May 29, 2020 12:48
U.S. experts on North Korea sanctions have expressed dire misgivings about the South Korean government's baffling attempts to cajole North Korea into some kind of cross-border business.
Their tenor, according to a summary by Voice of America on Thursday, was remarkably similar -- namely that any attempts to engage the North in business are futile and will violate international sanctions.
They also warned that the overtures could pose a very real legal risk for South Korean businesses, who could face punitive measures from the UN Security Council or America.
William Newcomb, a former member of the UN Panel of Experts on North Korea, told VOA, "I view this as an issue for South Korean citizens to decide whether their government is acting correctly or foolishly to remove [2010 sanctions] without ever having obtained any sign of regret from North Korea over murdering those sailors" in the sinking of the Navy corvette Cheonan that sparked the sanctions.
Joshua Stanton, a lawyer who participated in drafting a bill on U.S. sanctions on the North, pointed out that Seoul is already in dangerous waters. "We know that South Korea bought coal from North Korea in flagrant violation of the sanctions, after having been warned by the U.S. government that it was doing it. We know that the South Korean government allowed luxury vehicles to go through the port of Busan to North Korea."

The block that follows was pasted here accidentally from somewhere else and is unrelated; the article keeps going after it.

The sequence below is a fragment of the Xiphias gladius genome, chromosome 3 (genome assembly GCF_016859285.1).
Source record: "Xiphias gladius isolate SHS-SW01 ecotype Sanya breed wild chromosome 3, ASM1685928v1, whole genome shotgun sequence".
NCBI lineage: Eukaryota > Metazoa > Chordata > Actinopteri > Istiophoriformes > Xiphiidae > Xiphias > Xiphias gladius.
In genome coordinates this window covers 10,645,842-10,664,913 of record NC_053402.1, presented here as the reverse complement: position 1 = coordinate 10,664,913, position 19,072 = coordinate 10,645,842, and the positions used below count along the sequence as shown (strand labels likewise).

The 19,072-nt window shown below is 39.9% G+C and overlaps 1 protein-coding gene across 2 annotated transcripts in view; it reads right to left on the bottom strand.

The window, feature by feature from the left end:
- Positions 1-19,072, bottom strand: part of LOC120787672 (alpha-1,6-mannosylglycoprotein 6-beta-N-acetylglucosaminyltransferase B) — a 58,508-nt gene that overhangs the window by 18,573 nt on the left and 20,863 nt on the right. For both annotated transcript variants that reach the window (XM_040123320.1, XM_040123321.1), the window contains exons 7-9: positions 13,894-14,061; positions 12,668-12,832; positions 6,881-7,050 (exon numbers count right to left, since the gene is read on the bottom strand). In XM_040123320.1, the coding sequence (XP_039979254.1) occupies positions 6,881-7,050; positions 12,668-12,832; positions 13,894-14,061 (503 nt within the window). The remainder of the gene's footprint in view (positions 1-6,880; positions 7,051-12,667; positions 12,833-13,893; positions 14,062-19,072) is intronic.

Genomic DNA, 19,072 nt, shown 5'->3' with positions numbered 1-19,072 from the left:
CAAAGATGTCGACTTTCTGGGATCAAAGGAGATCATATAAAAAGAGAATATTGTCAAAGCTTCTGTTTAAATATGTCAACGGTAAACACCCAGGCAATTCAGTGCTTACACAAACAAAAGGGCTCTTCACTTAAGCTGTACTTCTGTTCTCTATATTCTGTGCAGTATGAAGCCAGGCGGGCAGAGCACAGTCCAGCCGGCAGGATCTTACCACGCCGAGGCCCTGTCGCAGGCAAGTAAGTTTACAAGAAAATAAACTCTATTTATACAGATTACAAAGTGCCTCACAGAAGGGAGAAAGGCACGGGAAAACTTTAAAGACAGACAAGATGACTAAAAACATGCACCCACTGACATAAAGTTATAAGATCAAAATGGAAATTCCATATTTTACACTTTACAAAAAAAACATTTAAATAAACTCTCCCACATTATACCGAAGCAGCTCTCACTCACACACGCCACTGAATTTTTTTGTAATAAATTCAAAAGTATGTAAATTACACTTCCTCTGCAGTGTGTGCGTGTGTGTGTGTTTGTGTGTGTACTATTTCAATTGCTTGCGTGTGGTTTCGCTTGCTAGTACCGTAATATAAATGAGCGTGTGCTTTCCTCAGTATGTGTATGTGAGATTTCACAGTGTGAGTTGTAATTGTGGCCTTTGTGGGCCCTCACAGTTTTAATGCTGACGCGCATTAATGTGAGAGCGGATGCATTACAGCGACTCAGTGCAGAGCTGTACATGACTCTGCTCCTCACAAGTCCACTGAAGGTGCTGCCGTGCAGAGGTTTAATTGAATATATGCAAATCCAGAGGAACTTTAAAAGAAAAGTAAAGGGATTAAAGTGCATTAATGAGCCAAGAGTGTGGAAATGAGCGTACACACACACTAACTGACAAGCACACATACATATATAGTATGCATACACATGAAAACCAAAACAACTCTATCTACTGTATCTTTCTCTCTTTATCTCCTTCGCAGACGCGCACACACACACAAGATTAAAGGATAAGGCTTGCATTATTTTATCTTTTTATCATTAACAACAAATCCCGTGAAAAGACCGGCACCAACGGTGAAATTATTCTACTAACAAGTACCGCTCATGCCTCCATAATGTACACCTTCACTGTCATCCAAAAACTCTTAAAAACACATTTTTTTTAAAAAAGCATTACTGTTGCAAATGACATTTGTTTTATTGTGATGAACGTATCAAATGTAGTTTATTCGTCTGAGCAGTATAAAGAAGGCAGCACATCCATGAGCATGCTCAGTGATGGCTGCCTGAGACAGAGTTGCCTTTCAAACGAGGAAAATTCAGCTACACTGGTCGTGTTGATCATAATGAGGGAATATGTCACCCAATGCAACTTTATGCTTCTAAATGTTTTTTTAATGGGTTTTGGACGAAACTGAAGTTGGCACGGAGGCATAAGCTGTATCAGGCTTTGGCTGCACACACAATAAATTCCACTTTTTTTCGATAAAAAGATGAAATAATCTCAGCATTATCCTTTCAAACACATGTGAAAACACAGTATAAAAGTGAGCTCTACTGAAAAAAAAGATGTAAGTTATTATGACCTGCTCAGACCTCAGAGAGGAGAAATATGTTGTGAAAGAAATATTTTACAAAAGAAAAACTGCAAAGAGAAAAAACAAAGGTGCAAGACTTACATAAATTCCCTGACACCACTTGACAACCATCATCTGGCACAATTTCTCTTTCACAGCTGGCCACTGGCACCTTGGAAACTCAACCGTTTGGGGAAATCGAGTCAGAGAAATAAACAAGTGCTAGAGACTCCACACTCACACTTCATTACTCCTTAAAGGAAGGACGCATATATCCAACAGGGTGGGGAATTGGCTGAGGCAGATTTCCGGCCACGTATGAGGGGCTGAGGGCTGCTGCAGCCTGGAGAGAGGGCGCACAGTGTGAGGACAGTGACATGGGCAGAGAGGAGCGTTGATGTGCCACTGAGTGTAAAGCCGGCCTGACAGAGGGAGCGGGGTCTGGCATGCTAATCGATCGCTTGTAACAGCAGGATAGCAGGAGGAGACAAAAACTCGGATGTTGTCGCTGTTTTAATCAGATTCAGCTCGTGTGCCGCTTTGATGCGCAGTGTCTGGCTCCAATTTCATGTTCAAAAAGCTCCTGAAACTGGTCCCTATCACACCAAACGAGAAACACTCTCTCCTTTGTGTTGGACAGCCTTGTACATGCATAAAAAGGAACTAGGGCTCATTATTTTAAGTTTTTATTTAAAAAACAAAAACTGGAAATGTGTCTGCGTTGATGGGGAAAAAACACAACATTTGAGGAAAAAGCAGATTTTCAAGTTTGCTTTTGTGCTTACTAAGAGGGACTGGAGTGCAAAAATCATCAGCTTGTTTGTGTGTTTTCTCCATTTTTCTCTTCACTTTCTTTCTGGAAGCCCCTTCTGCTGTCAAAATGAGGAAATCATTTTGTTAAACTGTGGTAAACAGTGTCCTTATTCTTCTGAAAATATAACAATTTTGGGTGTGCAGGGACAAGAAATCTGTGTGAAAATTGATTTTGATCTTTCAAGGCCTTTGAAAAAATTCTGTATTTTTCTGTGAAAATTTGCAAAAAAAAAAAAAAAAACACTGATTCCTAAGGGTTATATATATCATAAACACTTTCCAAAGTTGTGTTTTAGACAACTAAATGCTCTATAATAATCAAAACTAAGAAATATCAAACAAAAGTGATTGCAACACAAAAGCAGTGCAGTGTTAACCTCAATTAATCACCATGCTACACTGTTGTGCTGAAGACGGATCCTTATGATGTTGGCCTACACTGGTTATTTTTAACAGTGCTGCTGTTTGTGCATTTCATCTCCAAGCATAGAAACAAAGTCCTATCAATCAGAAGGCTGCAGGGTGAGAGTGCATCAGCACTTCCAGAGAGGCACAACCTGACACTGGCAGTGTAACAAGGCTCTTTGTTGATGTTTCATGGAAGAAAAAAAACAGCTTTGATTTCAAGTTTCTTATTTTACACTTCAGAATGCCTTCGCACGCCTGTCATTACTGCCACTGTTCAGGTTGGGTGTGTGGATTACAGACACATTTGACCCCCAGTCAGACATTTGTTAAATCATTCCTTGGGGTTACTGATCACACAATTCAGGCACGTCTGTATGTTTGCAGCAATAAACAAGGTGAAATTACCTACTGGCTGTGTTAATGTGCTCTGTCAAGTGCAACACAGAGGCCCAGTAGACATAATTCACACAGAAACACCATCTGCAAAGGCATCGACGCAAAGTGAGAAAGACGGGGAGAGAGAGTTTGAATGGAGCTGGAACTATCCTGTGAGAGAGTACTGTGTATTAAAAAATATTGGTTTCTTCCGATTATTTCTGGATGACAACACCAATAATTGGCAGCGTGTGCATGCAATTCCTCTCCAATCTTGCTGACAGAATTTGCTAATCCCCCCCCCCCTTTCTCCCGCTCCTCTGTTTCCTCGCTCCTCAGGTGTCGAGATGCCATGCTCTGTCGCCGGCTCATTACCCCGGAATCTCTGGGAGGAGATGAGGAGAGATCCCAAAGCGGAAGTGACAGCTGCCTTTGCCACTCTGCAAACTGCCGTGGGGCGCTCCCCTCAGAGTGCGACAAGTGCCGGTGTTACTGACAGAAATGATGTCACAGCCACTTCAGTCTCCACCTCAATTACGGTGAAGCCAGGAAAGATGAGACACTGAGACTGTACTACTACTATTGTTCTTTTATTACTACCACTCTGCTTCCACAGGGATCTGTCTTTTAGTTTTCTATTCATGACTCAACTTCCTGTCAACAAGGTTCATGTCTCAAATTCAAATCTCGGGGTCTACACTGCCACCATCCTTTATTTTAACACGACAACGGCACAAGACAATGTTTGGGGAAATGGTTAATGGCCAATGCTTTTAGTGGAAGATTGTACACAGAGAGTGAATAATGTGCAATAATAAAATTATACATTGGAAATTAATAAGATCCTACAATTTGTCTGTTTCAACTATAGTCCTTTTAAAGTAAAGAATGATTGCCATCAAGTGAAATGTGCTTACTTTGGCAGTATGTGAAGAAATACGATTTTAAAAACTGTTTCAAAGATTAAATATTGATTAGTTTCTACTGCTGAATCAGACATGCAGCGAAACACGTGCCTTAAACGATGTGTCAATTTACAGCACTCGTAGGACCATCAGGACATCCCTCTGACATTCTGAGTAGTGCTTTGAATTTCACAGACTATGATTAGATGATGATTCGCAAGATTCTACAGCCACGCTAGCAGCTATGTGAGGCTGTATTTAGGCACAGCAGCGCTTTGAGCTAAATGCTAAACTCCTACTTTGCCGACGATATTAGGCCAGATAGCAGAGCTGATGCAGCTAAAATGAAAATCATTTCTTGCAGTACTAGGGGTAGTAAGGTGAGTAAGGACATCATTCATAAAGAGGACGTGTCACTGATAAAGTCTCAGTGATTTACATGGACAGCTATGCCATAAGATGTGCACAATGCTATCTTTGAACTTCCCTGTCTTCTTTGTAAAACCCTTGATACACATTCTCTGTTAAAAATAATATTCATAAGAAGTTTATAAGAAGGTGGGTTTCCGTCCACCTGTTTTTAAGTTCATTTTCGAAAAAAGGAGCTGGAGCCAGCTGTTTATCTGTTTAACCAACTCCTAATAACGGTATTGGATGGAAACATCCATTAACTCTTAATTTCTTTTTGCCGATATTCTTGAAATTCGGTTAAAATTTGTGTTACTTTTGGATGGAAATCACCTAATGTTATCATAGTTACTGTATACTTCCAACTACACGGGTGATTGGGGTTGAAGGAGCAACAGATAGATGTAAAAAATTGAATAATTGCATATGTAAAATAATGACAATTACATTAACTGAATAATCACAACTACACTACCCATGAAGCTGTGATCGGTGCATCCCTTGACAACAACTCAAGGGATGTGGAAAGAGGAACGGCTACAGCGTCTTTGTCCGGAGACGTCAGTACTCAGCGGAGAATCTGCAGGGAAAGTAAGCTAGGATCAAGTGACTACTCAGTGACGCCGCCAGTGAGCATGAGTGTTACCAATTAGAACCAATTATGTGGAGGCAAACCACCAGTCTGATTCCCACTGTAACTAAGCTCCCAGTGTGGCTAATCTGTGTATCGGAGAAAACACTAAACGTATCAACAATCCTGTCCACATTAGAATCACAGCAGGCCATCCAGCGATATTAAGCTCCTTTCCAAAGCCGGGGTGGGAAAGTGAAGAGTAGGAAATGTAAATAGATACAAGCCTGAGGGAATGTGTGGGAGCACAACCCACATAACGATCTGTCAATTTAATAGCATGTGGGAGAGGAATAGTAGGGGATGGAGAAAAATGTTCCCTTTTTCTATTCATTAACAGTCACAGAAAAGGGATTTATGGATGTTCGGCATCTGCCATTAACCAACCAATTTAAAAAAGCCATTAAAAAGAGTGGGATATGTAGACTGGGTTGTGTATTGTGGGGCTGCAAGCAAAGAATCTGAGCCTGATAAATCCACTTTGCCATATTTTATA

"So already, what this represents is legal risk for South Korean companies, and that risk is greater now and has longer-reach now, because of the Otto Warmbier Nuclear Sanctions Act that has just passed recently and further regulation so just been published by the Treasury Department," Stanton added.
According to Michael O'Hanlon of the conservative Brookings Institution, however, the lifting of the 2010 sanctions was token politics. "Softening them can be OK if linked to a broader strategy. If however it's just a tactic to break the ice, it smacks of desperation -- and even a bit of disrespect for the memories of the 46 [sailors], perhaps."
President Moon Jae-in "needs to be careful," he added. "And he needs to explain what he's doing clearly."
The U.S. State Department earlier this week reiterated that any inter-Korean cooperation must proceed "in lockstep with" progress in North Korea's denuclearization. North Korea has at any rate responded to all overtures with deafening silence.
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